“The insurance companies aren’t in business to provide care; they’re in business to make profits for their shareholders. One of the ways in which they make profits, the main way they make profits, is by collecting money from patients and from families and not paying money back in claims. They call it a medical loss ratio, every time they make a payment on a claim.”
Charles Idelson, Communications Director for the California Nurses Association/National Nurses Organizing Committee.
Wendell Potter, whom you may recall from a previous email, is the former p.r. head at CIGNA also appears in this story.
So does a mother, Hilda Sarkisyan, who lost her daughter who needed a liver transplant but whose insurance company, CIGNA, reversed their decision to deny the claim too late and only after public outrage was raised.
If you bother to read or listen or watch this and still think that the status quo – a market-based health insurance industry without a public option – can be trusted to do what is morally right and humane; if you think that it’s best for America that every single fellow American cannot get health care because they all aren’t insured and can’t get it or have their coverage dropped or denied, then I have to ask you if you are simply in denial about the realities of health care in this country, or are you just resisting change over petty partisan politics?
I actually hope it’s one of those two because the only alternatives I can come up with are much less palatable. One other possible explanation that occurs to me seems to be that money must be more important than human life.
Those campaigning against change seem to be simply lying about the notion that if people who don’t have health care suddenly have some means of getting it means it can only come from something that is taken away from those who do have it need to hear one word; Ridiculous.
Something else about all of this debate troubles me. Whatever happened to being a Christian nation and taking care of one another? Is the guiding religious principle really just “cafeteria Christianity”, allowing people to decide which teachings to accept and which to ignore? Whatever happened to the “least of my brothers” teaching? I’m not at all qualified to comment on Christian dogma, but I don’t recall anything from Catechism classes about any qualifications or fine print that went along with that lesson.
Or is the real religion – especially among conservatives, it seems to me – really about worshiping wealth and the aspirations for wealth and the acceptance that stepping on whomever’s neck it takes to get to whatever your own definition of prosperity might be perfectly fine?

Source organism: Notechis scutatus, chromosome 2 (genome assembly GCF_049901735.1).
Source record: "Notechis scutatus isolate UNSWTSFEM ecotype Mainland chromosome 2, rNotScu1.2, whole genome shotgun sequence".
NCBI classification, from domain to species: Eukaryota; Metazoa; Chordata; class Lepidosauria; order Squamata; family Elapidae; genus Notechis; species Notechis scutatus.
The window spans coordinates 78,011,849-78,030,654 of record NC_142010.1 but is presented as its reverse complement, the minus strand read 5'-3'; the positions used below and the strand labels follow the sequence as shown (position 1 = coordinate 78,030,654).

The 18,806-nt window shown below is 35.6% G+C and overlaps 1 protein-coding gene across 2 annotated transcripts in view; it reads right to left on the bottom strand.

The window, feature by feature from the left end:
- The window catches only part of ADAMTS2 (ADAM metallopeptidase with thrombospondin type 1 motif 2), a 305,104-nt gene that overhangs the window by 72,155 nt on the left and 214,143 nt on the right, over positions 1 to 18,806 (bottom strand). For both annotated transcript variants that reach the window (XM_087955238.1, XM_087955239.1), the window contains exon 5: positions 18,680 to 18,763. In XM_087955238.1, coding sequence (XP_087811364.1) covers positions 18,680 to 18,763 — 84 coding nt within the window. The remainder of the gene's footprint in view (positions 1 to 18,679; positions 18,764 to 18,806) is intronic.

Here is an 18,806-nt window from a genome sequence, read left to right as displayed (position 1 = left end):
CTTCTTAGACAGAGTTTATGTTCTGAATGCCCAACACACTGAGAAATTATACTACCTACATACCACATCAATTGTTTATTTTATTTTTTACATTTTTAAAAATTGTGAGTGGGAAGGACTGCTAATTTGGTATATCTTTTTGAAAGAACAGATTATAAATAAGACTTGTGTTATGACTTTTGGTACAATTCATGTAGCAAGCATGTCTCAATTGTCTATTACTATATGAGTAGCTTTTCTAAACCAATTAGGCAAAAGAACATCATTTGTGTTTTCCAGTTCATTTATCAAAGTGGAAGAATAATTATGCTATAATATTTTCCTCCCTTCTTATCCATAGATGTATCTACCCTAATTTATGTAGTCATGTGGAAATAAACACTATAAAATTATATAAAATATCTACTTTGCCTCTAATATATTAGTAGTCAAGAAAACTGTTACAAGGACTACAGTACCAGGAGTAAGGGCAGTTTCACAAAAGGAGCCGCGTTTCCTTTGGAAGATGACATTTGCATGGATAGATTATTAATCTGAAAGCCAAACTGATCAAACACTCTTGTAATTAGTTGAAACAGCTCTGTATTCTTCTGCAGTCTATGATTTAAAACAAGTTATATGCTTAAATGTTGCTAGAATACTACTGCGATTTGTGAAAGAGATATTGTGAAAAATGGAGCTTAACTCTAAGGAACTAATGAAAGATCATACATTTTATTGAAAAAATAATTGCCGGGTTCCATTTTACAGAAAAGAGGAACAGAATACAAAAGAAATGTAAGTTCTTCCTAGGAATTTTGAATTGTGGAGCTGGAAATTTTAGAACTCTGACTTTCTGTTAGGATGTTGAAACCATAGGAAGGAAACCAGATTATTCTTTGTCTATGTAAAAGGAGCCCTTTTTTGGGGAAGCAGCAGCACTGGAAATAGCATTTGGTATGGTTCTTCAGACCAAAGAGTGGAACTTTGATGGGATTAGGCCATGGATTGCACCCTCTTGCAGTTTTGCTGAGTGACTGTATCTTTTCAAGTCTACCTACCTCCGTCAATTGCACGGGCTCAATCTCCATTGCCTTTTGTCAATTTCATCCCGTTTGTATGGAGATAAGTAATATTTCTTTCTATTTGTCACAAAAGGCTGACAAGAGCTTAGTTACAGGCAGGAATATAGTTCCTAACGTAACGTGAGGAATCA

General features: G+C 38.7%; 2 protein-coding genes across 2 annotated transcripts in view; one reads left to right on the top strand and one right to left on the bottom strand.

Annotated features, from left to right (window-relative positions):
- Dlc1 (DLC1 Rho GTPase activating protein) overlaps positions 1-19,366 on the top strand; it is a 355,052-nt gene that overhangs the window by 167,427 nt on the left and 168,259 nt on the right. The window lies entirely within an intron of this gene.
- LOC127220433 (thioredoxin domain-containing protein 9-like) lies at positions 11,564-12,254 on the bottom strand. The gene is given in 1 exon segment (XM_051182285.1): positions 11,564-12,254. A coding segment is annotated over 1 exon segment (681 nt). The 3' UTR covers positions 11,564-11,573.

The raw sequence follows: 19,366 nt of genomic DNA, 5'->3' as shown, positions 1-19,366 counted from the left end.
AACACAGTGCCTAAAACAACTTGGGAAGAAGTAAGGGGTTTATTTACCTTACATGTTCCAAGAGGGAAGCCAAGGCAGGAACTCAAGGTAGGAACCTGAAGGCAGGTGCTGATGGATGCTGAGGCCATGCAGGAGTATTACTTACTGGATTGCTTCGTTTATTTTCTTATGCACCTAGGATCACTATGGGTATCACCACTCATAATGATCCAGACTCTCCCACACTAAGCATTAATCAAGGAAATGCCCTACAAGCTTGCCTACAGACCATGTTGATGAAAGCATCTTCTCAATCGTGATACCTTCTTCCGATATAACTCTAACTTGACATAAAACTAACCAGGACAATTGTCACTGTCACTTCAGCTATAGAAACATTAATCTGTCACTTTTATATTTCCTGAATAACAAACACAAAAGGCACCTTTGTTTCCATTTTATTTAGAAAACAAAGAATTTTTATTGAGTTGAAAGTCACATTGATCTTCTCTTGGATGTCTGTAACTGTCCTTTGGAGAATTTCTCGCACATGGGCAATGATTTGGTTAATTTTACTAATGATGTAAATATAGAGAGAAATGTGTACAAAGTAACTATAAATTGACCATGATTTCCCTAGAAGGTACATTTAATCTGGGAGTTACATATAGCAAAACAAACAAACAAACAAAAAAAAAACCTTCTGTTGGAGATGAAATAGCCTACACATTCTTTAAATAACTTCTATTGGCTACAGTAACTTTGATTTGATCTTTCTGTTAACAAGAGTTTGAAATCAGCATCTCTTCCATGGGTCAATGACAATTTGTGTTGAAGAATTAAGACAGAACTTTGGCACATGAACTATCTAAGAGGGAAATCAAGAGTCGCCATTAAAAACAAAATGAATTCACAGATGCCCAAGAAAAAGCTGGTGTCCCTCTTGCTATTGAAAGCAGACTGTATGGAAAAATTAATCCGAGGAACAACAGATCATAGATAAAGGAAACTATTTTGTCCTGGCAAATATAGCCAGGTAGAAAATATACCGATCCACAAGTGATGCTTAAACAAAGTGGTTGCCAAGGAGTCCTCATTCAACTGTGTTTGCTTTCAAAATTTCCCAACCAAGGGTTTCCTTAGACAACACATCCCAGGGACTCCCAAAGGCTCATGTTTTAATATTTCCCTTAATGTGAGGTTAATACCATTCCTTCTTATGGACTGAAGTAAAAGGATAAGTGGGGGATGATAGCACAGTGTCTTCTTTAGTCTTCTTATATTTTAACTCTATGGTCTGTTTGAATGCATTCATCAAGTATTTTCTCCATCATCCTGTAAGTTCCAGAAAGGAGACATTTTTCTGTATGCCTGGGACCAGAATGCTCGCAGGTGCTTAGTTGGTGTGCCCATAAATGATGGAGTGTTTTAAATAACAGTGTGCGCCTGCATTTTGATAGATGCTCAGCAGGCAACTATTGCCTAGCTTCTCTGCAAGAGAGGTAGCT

I mean, what other possible reasoning and rationale can their be for not putting private insurance companies on notice? What other reasons are there for resisting change and everything that doesn’t have a certain political party’s stamp on it?
Only in America, it seems, does greed and lust for wealth take precedence over proper medical care for every citizen and the humane treatment of fellow human beings.
Only in America would the same people who want to bring the Christian Bible into the public schoolroom while they overturn a woman’s right to choose using arguments about protecting the unborn life be the same people who place more meaning on shareholder wealth than they do on the life of someone who needs health care and can’t afford it. (While they tend, it seems to me, to ironically also be the biggest supporters the death penalty.)
Only in America would the argument against a public option be based on an unfounded fear that those who have health insurance might somehow lose what they have if the less fortunate among us were to now have it.
Sorry, but I see all of this as just being greedy and hypocritical. In fact, I think it’s totally and completely reprehensible. It makes my blood boil that some of us in this country continue to choose to vilify the poor and less fortunate because, as we all know, they are just a bunch of lazy, good-for-nothing slackers who want to sponge off the rest of us and don’t deserve any help, including affordable health care.
Let them die in the streets or in over-crowded and under-funded emergency rooms, right? Let’s keep turning a blind eye to patient dumping? Let’s not do anything to stop health care bills from bankrupting good old fashioned middle class American families?
Let’s let kids who need transplants die?
And please don’t tell me that you think it’s the illegal alien who’ll benefit from health care reform or that your new hero is that uncivilized and juvenile buffoon, Joe Wilson. I think the GOP can kiss another Congressional seat goodbye in South Carolina.
I don’t mind telling you that I’m about this far away from being one of those Americans who has to go without any health care coverage. I’m out of work and can’t afford a grand a month to pay for health insurance much longer. I’m not looking for pity or sympathy, just making it real for those too far on the right-of-center on this one.
What confounds me about the GOP and makes their position so completely unbelievable is their resistance to changing the system. The financial services industry proved that they cannot be trusted, and it seems painfully obvious that the health insurance industry cannot, either. More of the same is simply more wrong, and the Rs really have become the party of No on this issue. They seem to have had too little interest in compromising on anything when they were in power, and now the chickens have come home to roost.